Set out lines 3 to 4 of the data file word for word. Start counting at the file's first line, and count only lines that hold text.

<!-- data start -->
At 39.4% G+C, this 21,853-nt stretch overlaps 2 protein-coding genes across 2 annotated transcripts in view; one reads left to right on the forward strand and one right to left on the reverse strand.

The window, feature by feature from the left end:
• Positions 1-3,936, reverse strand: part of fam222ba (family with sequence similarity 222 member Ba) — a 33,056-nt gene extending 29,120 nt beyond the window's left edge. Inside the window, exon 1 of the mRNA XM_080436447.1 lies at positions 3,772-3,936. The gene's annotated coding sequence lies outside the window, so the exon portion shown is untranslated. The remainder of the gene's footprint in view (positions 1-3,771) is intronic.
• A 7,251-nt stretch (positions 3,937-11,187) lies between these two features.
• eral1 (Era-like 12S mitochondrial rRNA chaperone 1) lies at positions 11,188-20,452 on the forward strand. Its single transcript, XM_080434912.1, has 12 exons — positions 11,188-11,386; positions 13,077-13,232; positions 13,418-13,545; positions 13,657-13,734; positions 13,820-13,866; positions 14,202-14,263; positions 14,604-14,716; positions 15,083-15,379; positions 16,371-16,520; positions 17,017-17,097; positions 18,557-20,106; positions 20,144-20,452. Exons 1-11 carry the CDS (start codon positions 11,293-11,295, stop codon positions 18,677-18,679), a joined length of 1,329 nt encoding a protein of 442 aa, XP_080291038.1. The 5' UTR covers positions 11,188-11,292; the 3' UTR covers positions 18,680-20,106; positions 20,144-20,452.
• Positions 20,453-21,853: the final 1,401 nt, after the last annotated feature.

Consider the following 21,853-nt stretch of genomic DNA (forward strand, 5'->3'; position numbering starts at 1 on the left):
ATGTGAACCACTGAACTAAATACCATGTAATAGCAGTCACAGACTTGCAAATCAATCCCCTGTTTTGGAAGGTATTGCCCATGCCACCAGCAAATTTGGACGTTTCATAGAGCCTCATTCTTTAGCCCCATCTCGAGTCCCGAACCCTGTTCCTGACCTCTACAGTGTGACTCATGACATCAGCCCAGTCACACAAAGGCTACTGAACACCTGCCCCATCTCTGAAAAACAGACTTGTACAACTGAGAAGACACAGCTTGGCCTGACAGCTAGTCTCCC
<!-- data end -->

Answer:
• Positions 1-3,936, reverse strand: part of fam222ba (family with sequence similarity 222 member Ba) — a 33,056-nt gene extending 29,120 nt beyond the window's left edge. Inside the window, exon 1 of the mRNA XM_080436447.1 lies at positions 3,772-3,936. The gene's annotated coding sequence lies outside the window, so the exon portion shown is untranslated. The remainder of the gene's footprint in view (positions 1-3,771) is intronic.
• A 7,251-nt stretch (positions 3,937-11,187) lies between these two features.